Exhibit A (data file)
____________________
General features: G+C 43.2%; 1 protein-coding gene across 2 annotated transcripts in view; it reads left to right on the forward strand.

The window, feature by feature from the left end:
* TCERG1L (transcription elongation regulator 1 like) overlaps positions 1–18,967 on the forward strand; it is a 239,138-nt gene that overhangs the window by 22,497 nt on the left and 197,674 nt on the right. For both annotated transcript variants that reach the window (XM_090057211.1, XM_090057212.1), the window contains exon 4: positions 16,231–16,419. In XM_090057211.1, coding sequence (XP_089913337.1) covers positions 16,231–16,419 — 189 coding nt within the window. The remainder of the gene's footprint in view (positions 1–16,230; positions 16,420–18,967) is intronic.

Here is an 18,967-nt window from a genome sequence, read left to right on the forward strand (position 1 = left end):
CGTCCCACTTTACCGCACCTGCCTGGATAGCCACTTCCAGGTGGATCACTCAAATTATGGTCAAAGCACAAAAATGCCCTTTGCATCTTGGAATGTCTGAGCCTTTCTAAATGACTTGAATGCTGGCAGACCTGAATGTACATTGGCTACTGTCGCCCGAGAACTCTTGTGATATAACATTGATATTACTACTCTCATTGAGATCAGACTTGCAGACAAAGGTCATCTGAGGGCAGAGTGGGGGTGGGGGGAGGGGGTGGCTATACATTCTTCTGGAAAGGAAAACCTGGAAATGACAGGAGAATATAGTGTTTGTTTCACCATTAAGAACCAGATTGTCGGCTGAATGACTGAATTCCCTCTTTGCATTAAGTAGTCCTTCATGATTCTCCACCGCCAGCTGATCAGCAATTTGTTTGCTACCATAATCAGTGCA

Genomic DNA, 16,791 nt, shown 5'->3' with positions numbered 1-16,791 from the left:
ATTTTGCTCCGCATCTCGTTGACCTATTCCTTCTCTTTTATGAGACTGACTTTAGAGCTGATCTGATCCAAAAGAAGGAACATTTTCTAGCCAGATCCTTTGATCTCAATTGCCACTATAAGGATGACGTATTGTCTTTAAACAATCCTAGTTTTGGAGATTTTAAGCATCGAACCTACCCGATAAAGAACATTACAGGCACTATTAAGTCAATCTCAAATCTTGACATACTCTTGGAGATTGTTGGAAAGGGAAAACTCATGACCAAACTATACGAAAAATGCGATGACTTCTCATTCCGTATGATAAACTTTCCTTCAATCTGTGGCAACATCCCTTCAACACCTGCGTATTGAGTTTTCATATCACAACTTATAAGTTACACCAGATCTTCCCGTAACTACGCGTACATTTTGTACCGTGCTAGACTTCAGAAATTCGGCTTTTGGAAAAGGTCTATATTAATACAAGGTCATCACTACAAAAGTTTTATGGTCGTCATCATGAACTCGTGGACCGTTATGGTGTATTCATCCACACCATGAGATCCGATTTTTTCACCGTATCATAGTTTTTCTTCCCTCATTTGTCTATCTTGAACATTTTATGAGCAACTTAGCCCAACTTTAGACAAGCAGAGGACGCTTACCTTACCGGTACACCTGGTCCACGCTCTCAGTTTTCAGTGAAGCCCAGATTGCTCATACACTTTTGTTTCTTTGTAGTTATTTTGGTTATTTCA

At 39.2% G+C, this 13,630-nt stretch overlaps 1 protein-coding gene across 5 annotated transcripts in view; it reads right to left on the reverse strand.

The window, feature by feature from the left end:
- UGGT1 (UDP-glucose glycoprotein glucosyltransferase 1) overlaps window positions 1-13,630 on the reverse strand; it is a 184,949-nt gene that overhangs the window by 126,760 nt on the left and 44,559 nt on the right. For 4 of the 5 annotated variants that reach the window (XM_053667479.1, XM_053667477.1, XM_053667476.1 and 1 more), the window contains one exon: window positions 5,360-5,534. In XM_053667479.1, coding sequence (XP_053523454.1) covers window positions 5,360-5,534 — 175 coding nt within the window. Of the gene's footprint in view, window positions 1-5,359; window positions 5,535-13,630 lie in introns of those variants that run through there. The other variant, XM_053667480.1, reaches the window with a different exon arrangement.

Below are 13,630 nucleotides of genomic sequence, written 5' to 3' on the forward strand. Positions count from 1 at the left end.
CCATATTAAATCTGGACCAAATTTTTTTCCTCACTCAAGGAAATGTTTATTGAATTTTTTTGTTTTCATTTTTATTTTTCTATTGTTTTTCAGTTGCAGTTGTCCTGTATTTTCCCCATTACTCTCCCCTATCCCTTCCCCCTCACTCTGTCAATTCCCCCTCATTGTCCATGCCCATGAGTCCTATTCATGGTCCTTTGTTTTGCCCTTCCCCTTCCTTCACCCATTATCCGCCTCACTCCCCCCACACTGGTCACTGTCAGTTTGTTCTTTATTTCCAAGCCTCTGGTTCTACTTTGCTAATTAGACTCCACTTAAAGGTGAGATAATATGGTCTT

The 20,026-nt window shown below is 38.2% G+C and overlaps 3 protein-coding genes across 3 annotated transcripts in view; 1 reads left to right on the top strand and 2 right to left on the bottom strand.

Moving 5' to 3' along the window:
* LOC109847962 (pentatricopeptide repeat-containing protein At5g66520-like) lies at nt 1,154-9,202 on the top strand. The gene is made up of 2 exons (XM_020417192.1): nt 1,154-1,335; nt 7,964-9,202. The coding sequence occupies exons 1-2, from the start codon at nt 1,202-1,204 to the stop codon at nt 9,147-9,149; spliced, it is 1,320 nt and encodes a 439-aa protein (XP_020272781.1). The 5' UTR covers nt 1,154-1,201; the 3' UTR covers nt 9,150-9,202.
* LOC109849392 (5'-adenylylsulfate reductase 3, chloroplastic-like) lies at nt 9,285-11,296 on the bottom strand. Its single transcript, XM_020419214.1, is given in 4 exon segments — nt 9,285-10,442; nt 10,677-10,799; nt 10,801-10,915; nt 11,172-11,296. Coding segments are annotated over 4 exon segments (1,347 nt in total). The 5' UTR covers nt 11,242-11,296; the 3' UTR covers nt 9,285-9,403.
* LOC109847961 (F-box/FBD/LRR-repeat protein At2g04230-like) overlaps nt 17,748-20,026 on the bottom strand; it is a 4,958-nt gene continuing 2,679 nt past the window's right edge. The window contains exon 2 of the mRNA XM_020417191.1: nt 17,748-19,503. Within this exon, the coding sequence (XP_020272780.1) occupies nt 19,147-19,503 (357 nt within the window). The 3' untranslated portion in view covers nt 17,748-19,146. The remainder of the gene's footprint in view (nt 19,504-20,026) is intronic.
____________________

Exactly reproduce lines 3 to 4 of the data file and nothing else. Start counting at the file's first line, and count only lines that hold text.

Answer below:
* TCERG1L (transcription elongation regulator 1 like) overlaps positions 1–18,967 on the forward strand; it is a 239,138-nt gene that overhangs the window by 22,497 nt on the left and 197,674 nt on the right. For both annotated transcript variants that reach the window (XM_090057211.1, XM_090057212.1), the window contains exon 4: positions 16,231–16,419. In XM_090057211.1, coding sequence (XP_089913337.1) covers positions 16,231–16,419 — 189 coding nt within the window. The remainder of the gene's footprint in view (positions 1–16,230; positions 16,420–18,967) is intronic.

Here is an 18,967-nt window from a genome sequence, read left to right on the forward strand (position 1 = left end):